The blade is constructed from Darksword Armory’s unique four-alloy Damascus steel. It has been differentially hardened with a unique dual-temper, affording excellent edge retention and blade hardness, whilst retaining flexibility and resilience at the core. This means that, as well as being a work of art in steel, it is also a tempered, battle-ready blade capable of taking punishment in light combat, re-enactment and roleplay.
A Modest, Ergonomic Hilt for the Monks of the Sword
The hilt of our Templar Medieval Sword is a pure expression of Crusader functionality. It is a simple straight cruciform hilt, which speaks to the vows of poverty and simple-living sworn by the knight-brothers of the Templars. The cross-guard is narrow and straight, wide enough to control an opponent’s blade in close combat. Its is forged from the same gorgeous ‘Damascus steel’ as the blade, and it reaches a sharp point that is a deadly secondary weapon for a knight locked into close-quarters brawl. It is closer in design to the early Norman arming swords of the 11th-century, the ergonomic designs of which were common throughout the age of the arming sword. The grip is made from a handsome black leather, providing an excellent grip surface. The pommel, completing this weapon’s all-Damascus steel construction, is an I1 type: a chamfered octagon that is carefully weighted to balance the blade to just the right combination of poise and heft. The hilt is a full-tang, peened construction: this means the guard, grip and pommel have all been threaded into place onto the blade’s tang, and then the protruding tip is hammered flat to lock it all securely in place. It is a fully battle-ready, functional sword that would grace any battlefield or field of roleplay.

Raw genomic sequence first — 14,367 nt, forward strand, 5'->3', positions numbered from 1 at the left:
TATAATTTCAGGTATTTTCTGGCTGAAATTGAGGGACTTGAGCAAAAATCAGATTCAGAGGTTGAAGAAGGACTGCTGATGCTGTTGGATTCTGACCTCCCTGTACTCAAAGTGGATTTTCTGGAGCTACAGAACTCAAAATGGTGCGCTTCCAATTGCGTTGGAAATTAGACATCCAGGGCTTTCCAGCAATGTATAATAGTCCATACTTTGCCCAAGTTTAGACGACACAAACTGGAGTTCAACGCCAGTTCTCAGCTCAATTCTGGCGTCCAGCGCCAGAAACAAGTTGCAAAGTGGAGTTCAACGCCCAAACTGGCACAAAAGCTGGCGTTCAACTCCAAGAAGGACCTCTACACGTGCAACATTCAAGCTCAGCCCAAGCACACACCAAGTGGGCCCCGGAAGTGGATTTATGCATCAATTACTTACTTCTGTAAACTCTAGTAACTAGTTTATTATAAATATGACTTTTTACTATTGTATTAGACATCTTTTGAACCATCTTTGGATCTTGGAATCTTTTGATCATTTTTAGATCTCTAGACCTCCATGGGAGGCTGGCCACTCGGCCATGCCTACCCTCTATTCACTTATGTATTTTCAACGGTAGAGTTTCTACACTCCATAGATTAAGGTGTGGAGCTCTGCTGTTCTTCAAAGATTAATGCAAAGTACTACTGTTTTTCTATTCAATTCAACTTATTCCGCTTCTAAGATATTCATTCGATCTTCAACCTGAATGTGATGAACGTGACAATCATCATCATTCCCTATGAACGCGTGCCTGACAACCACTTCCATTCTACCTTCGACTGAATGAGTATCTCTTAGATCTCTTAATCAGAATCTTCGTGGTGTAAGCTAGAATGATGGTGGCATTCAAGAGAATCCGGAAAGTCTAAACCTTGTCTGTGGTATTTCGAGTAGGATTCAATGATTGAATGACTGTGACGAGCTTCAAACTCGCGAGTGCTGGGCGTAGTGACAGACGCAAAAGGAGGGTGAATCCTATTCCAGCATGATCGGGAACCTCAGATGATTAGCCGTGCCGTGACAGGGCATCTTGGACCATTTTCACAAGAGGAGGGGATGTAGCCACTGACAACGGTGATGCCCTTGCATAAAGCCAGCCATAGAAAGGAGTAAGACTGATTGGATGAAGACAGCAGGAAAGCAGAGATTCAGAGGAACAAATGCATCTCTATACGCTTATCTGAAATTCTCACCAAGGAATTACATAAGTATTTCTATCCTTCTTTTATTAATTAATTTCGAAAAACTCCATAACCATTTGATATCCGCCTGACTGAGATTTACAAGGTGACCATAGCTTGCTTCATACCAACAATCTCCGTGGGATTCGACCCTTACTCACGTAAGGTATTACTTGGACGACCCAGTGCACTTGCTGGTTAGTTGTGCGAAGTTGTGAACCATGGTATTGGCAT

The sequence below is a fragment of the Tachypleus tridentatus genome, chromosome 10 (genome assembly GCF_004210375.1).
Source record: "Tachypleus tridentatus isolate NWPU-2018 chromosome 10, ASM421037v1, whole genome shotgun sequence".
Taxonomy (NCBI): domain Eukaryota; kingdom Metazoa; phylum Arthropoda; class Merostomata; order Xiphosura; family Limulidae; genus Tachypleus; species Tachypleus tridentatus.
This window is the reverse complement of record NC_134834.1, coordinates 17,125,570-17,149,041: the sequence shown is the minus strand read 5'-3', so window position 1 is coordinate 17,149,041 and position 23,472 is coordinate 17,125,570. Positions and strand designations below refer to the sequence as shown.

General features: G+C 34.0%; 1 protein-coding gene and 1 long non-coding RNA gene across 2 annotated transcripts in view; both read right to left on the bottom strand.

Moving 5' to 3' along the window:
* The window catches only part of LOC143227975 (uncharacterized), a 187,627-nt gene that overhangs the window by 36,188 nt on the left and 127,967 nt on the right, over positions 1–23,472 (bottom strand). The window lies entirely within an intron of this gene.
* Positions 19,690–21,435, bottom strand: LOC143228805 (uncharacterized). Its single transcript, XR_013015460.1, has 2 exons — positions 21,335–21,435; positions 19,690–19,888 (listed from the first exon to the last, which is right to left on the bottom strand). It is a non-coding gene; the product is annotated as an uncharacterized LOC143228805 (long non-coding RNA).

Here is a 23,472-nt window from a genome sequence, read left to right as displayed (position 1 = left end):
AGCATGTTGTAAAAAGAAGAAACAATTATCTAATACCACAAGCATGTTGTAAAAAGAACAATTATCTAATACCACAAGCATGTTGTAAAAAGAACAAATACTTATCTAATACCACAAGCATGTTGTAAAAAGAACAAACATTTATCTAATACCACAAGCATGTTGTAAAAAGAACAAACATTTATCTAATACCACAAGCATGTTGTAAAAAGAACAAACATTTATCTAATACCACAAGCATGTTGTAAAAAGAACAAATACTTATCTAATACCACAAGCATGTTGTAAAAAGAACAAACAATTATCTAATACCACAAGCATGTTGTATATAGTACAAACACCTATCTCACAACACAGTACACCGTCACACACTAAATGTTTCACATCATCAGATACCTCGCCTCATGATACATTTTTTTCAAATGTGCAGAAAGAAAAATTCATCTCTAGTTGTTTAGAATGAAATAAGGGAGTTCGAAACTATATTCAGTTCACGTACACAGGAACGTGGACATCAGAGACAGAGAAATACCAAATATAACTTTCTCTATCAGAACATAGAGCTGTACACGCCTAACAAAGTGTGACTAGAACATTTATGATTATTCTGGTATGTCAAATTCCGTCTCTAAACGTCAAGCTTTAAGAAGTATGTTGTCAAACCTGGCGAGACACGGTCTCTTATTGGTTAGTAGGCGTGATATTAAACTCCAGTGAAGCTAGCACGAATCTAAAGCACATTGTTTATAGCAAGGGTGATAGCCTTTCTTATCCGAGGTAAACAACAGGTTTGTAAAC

Our Templar Medieval Sword Elite Series is a truly special weapon for the most discerning of sword collectors, and as such it is limited to only 100 swords, ever. Once Darksword Armory sell their 100th Templar Medieval Sword Elite Series, they retire the design forever. Each one comes with a special edition collector’s suite. This includes a Certificate of Authenticity, personally signed by master smith and Darksword Armory founder Eyal Azerad, and stamped with the Darksword Elite wax seal – as well as an upgraded scabbard with an interlaced sword belt.
Overall, this weapon is a vital rarity amongst modern sword reproduction: a flawless historical design, executed to the highest degree of quality, with the best modern materials to reproduce a magical lost steel from a thousand years hence. It would be a fantastic accompaniment to a historical re-enactment of a Templar Grand Master re-enactment – or it could do sterling service as the magic sword of a brave knight errant in a fantasy roleplay. Or – if you can’t bear to see it out of your sight – it would grace the wall display of any mortal lucky enough to own it.